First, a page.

Albuquerque Military Divorce Lawyers
Divorce can be difficult under any circumstances, but when one or both spouses are in the military, significant additional complications can arise. This is true whether you’re a member of the Army, Navy, Marines, Air Force, Coast Guard, or the National Guard. Some of these concerns have to do with the fact that service members have military benefits that may be considered marital property in some cases and the nature of their work can often keep them overseas for months or even years at a time.
If you are a member of the military or a military spouse and are going through a divorce or believe that one may happen in the near future, it’s important that you speak to an Albuquerque military divorce attorney as soon as you can. At Legal Solutions of New Mexico, we are committed to providing individualized legal counsel and representation to each client we represent. In addition, we unbundle our services so that you have control about how much you spend on your case.
Division of Military Benefits in a Divorce
Of particular concern to many people involved in a military divorce is whether the other party will be entitled to certain benefits or their access to certain benefits will continue after the divorce is finalized. This is usually a complicated issue that depends on a variety of factors, including the length of the marriage, whether the marriage occurred during the service member’s time of service, and the type of benefits at issue.
At no point will an ex-spouse will be entitled to a military member's pay. They could, however, be entitled to spousal support that a military member may need to pay out of his or her income. Notably, however, the Servicemember’s Civil Relief Act (SCRA) may provide active duty military members from civil suits regarding nonpayment.
The way that military retirement benefits are governed by both state and federal law. While state law determines how military benefits will be divided, a federal law known as the Uniformed Services Former Spouses’ Protection Act (USFSPA) allows former spouses to obtain direct payment of part of a former military member’s retirement pay.
Military members and their families are eligible for medical benefits under the TRICARE program. TRICARE benefits continue for ex-spouses after divorce provided they meet the “20-20-20” rule:
- The marriage must have lasted for at least 20 years
- The service member served for at least 20 years
- The period of service and the marriage overlapped for at least 20 years
- The former spouse has not remarried
- The former spouse has not enrolled in an employer-sponsored healthcare program
If an ex-spouse qualifies under the 20-20-20 rule, TRICARE benefits continue until he or she is 62 or becomes eligible for Medicare. There are also more limited benefits available to spouses whose marriages overlapped for at least 15 years. Finally, ex-spouses may be eligible for paid coverage through the Continued Health Care Benefit Program regardless of the length of their marriage in certain situations.
Child Custody During Military Divorce
Another issue that is often an issue in military divorces is child custody. Because military members can be deployed for significant periods of time, many are concerned that the fact that they cannot be around to parent full-time will affect the way that child custody is determined in their case. In the past, the was the case, and deployment could affect child custody or come only to be facing a motion to modify custody based on the fact that he or she has not been around for months.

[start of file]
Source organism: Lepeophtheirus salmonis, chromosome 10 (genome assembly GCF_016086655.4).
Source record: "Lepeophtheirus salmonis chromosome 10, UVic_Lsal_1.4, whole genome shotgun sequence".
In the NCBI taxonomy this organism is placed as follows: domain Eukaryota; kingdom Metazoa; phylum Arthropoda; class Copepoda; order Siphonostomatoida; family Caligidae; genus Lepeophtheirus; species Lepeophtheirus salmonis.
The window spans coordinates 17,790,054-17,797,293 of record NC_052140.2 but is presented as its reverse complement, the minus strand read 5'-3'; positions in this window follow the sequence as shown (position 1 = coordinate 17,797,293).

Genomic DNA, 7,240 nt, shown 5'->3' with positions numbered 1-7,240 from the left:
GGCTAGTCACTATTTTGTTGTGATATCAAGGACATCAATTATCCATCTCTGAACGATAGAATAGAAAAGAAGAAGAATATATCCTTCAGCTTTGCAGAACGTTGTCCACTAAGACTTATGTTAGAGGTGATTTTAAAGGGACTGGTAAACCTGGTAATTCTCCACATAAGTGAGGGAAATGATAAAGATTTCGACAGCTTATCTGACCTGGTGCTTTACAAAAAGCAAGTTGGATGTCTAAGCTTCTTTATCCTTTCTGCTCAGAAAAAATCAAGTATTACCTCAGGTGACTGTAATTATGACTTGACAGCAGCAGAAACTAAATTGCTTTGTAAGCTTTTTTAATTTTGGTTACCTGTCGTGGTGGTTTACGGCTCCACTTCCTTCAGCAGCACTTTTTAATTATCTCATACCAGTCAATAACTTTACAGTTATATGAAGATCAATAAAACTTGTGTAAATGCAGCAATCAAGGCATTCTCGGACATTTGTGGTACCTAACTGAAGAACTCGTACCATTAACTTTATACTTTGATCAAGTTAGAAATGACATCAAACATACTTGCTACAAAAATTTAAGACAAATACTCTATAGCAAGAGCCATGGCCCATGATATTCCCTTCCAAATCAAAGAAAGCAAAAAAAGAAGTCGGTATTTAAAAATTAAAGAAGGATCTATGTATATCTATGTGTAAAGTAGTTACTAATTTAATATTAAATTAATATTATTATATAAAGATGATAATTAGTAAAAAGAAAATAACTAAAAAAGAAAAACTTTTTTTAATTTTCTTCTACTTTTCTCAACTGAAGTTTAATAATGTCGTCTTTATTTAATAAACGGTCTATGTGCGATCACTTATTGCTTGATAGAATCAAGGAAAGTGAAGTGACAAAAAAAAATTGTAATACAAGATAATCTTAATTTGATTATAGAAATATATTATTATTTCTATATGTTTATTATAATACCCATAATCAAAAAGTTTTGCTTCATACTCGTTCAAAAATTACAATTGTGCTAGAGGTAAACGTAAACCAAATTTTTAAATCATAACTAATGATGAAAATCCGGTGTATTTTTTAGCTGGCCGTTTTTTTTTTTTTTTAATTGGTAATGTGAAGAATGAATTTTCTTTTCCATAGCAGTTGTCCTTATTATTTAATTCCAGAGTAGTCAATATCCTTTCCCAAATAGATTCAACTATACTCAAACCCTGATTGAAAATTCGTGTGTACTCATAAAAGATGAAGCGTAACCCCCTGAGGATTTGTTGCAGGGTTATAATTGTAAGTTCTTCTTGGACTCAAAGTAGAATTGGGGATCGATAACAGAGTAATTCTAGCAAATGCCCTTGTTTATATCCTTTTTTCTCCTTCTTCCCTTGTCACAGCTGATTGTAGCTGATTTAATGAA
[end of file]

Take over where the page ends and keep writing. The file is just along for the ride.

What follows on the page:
New Mexico courts determine child custody cases based on the best interests of the child, which in turn is determined by a number of factors, including the child’s relationship with the parents, whether the parents are able to provide adequate care for the child, and whether each parent is willing to accept the responsibilities associated with parenting.
One could certainly argue that deployment and the possibility of future deployment should be a consideration in determining the best interests of the child, putting service members at a distinct disadvantage in child custody cases. Fortunately, there are certain protections under state and federal law for deployed service members. Under New Mexico’s Service Member Child Custody Act, a child custody order cannot be modified while a service member is deployed.
What Factors Affect the Division of Military Benefits and Child Custody?
As mentioned above, there are a number of factors that can affect the way that issues related to the division of military benefits and child custody are settled. These include the length of the marriage, the conduct of the parties during the marriage, the type of benefits at issue, and other circumstances. In addition, the way that these issues are resolved often involves the intersection of complicated state and federal laws with which many military members and even divorce lawyers may not be familiar. For this reason, it's critical for anyone involved in a military divorce to seek the counsel and representation of an experienced New Mexico military divorce attorney.
How Can Our Military Divorce Lawyers Help You?
If you are going through a military divorce, you should contact Legal Solutions of New Mexico immediately. To schedule a case evaluation with one of our attorneys, call our office today at 505-445-4444 or contact us online.